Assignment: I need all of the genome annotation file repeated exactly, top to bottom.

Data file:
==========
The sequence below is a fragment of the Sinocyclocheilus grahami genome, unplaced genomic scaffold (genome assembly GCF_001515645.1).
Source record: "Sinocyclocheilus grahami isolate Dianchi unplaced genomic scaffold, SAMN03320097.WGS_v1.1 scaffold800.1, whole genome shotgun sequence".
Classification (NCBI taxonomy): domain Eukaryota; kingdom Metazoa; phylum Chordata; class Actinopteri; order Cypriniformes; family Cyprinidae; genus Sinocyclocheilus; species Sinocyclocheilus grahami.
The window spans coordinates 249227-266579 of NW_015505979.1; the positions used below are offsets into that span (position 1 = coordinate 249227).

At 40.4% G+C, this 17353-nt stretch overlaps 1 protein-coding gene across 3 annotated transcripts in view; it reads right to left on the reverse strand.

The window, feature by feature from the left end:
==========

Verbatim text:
The sequence below is a fragment of the Sinocyclocheilus grahami genome, unplaced genomic scaffold (genome assembly GCF_001515645.1).
Source record: "Sinocyclocheilus grahami isolate Dianchi unplaced genomic scaffold, SAMN03320097.WGS_v1.1 scaffold800.1, whole genome shotgun sequence".
Classification (NCBI taxonomy): domain Eukaryota; kingdom Metazoa; phylum Chordata; class Actinopteri; order Cypriniformes; family Cyprinidae; genus Sinocyclocheilus; species Sinocyclocheilus grahami.
The window spans coordinates 249227-266579 of NW_015505979.1; the positions used below are offsets into that span (position 1 = coordinate 249227).

At 40.4% G+C, this 17353-nt stretch overlaps 1 protein-coding gene across 3 annotated transcripts in view; it reads right to left on the reverse strand.

The window, feature by feature from the left end: